My father, Dennis Holdsworth, who was one of the principle developers of airborne radar in England during the war, introduced me to the concept of global warming in the late 50's. In those days it was called 'the greenhouse effect'. The long term effects were not as clear then as they are today, but the scientific community was already aware of an impending crisis.
So with more than fifty years notice, why has the world's preeminent power still not grappled with this issue? Why have we, who have benefited the most from science and technology dragged our feet on the issue of Global Warming?
Saul Landau tackles the issue in a hard hitting piece in the 'progresso weekly' titled 'The crisis unseen'. He asks rhetorically if "...President Obama need(s) a 'Department of Future Planning and Office of Dealing With the Crisis of Climate Change' to assemble a team of thinkers to put questions to the public and challenge lawmakers to deal with the overarching crisis that threatens the future of life?" I think the answer to this question is a resounding 'yes!'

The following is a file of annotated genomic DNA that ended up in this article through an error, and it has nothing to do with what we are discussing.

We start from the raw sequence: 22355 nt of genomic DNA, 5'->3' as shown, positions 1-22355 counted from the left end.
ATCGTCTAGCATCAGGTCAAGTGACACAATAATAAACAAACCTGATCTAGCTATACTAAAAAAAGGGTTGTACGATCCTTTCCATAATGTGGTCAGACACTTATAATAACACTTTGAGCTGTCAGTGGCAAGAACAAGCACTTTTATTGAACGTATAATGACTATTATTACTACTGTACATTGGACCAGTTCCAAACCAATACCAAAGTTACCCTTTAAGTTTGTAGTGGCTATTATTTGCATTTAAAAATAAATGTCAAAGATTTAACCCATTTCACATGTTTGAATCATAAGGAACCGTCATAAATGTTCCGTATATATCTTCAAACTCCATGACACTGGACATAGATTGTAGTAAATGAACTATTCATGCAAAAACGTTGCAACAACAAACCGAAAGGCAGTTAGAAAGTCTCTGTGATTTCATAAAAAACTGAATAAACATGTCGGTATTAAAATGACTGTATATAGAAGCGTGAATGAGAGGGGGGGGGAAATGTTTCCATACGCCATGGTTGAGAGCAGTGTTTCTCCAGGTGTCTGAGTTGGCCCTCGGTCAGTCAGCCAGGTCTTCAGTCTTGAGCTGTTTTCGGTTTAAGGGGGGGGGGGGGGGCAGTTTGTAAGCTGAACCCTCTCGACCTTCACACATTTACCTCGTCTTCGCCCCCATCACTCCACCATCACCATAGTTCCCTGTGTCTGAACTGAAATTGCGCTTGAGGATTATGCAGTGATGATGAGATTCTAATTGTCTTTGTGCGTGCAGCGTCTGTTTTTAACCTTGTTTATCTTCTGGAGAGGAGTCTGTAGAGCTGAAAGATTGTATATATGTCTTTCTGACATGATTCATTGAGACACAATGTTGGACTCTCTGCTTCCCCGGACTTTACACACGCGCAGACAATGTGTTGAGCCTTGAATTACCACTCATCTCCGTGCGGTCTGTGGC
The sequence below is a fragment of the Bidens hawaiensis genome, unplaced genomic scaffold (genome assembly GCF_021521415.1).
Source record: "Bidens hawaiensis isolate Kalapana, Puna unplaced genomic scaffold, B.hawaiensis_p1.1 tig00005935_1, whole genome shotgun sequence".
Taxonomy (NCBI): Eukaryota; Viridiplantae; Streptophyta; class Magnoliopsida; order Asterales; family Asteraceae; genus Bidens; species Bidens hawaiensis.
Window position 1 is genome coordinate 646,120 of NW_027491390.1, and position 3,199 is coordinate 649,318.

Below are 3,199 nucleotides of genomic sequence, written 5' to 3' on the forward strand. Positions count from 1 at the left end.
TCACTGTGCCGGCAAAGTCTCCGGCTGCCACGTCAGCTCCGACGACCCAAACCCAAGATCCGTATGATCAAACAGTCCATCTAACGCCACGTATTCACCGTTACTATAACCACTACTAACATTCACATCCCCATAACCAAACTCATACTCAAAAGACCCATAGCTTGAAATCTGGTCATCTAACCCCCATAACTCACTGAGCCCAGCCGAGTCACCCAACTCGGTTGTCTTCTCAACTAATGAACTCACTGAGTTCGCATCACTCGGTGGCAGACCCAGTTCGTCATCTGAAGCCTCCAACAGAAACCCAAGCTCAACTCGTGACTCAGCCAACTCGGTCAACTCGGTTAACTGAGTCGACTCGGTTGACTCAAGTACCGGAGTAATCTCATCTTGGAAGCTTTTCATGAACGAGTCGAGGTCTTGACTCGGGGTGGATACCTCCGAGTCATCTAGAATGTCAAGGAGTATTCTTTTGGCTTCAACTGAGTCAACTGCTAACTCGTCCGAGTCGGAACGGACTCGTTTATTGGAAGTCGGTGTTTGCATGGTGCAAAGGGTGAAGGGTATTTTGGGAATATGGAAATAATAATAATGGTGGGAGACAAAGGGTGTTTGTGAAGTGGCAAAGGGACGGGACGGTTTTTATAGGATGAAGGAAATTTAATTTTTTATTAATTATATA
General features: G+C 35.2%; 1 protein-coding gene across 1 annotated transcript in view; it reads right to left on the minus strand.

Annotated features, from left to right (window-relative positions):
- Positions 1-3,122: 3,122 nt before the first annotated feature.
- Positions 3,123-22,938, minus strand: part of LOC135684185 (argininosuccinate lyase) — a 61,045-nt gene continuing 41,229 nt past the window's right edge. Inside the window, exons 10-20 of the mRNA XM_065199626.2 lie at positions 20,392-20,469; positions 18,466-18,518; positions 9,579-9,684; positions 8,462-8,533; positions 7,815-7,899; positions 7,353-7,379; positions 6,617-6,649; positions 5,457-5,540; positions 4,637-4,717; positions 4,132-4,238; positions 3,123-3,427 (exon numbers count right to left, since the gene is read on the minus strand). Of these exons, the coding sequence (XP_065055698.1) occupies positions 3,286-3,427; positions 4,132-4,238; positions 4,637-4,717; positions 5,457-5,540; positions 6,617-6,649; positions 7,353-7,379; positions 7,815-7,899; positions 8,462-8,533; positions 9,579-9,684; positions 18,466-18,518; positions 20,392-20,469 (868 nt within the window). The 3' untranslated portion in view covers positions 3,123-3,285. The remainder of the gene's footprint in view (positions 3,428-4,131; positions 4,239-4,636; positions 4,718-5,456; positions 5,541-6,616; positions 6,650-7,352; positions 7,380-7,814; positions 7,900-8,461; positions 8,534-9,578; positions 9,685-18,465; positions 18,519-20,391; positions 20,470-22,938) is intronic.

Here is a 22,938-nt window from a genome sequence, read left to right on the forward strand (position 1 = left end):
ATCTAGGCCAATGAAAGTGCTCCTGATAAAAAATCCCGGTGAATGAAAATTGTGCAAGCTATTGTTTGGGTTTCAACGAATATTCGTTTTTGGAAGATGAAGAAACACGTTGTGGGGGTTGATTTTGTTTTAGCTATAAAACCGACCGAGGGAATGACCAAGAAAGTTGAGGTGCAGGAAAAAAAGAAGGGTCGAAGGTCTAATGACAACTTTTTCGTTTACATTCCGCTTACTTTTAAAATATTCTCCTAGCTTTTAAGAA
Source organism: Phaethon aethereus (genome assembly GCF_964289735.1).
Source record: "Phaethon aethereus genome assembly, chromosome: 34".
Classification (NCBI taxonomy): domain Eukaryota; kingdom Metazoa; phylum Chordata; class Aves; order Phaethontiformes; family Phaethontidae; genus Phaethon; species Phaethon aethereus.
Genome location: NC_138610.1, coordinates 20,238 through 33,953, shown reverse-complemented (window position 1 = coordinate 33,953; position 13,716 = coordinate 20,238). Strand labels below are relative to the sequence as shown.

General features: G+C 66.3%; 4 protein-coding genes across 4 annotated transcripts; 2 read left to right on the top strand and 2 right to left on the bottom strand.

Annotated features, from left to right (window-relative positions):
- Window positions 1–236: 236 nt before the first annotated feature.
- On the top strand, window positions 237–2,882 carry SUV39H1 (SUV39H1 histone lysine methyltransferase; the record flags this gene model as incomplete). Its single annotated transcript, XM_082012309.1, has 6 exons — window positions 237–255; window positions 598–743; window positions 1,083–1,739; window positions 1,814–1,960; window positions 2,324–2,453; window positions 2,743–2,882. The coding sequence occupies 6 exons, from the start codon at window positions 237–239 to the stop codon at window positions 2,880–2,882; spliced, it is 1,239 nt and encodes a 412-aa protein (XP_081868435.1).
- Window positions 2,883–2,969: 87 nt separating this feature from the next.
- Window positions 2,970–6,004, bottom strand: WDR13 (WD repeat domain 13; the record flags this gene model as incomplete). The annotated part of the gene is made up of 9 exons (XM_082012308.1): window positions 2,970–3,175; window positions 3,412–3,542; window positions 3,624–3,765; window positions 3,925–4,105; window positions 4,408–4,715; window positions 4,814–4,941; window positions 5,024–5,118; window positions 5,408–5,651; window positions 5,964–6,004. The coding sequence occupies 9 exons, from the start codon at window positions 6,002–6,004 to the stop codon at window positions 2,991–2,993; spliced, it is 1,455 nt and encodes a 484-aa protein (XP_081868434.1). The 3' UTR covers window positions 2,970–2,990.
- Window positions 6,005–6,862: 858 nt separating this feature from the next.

But we need more than a government agency guiding policy at the top. In an age where science and technology are changing the fabric of life on this planet, citizens need to be educated in science and alert to the effects of our technology. Clearly science needs to be placed front and center in our public education and national discourse.
But there is another dimension. Artists, whose role it is to open peoples eyes, need to address this issue in a way that will awaken people to the emerging reality. My Global Warming Triptych is my first effort in this direction. I'm following it up with Global Warming Triptychs for Oakland and San Jose.